By Chris Lane
By Jeff Balke
By Aaron Reiss
By Angelica Leicht
By Dianna Wray
By Aaron Reiss
By Camilo Smith
By Craig Malisow
Then, last April, came the divorce and the crash of Georgette's fairy tale. She blamed Another Woman; Rob said the problem was Georgette's determination to live in fab Manhattan, rather than humble Houston. And, certainly, she doesn't seem to miss us much. In a way, she's graduated to the big leagues, to the land of short-fingered vulgarians, vanities worthy of bonfires and her own regular appearance on CNN's Biz Buzz. You could say that she's transcended us. She's become so Houston that she's New York.
You will be happy to hear that she is surviving the split in style, keeping her $10 million Fifth Avenue apartment, her humongous house in the Hamptons and, of course, the consulting company she hatched after selling La Prairie. You will also be happy to hear that, once again, she's chosen to share her life lessons. It Takes Money, Honey: A Get-Smart Guide to Total Financial Freedom, now hitting the bookstore shelves, manages to garner blurbs from both soap star Susan Lucci and blue-chip business types: Christopher Forbes, Michael Bloomberg, even CNN president Lou Dobbs. As you'd expect, the book offers the usual dreary, respectable recommendations common to the financial self-help genre: Keep tight reins on your budget, invest in index funds, diversify your portfolio, blah blah blah. But fear not: Our Georgette rises above the pack by offering practical, learned-it-the-hard-way tips particularly useful to women who want to marry well, and divorce even better.
A few highlights:
How to Meet a Millionaire: The Subtle Approach
"My personal favorite technique: Walk your dog in the neighborhood you want to live in rather than the neighborhood where you're currently living. If you're going to meet someone at the park where your dog's playing, why not meet someone who's already arrived at the place you want to go?"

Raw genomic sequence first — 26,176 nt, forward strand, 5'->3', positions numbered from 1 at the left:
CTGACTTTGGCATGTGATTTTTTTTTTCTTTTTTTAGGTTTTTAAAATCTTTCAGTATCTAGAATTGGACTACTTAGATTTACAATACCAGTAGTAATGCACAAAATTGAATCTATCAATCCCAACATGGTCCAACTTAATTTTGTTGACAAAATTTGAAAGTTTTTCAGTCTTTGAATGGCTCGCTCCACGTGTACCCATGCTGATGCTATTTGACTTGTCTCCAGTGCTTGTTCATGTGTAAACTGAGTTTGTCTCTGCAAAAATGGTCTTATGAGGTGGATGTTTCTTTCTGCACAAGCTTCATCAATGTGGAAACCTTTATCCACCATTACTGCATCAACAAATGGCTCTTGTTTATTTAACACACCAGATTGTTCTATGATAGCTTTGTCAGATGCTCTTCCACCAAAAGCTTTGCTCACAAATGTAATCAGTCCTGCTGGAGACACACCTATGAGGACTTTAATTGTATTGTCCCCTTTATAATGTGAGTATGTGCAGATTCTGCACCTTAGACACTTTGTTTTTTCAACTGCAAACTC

How to Meet a Millionaire: The Less Subtle Approach
"[After graduating from college,] just a few weeks after I'd moved to Los Angeles from the midwest, I was sharing an apartment with my brother George to save money. One Sunday afternoon I convinced him to attend an auction of movie memorabilia that Southeby's was running for Twentieth-Century Fox. We couldn't afford to buy anything, but I was sure it would be an interesting experience attended by lots of interesting people.
"And how. Midway through the proceedings, my attention was captured by a confident but gentle-looking man who'd purchased several fifteen-by-twenty-foot replicas of World War II ships used in the filming of the movie Tora! Tora! Tora! I couldn't imagine how anybody could afford such an extravagance... On a whim, I asked George to drive back and wheedled the buyer's name out of the woman in charge by pretending to be a reporter from Time magazine doing a feature on Sotheby's. (Hey, it was the first story that popped into my head.) Then I used the same line to arrange a face-to-face interview with the buyer himself. By then I'd learned that he was a successful real estate developer named Robert Muir who just happened to be single.
"Now, don't worry. I confessed my tall tale almost as soon as our 'interview' began. Far from being angry, Robert, bless his heart, was amused and flattered. We began dating and were married a year later."
Don't Let Smoke Get in Your Eyes: Part I
" 'Don't worry, I'll take care of you, honey.'
"Along with 'The check is in the mail' and 'I'll still respect you in the morning,' this is the biggest falsehood you'll ever hear from a man."
Don't Let Smoke Get in Your Eyes: Part II
"Please, please, please, if you do find yourself in a situation where you'll be drawing up a prenuptial agreement, retain the services of a good independent lawyer and financial adviser who can help you look out for what's fair and best for you. Never, ever let his lawyer cut the whole deal."
How to Ask for an Allowance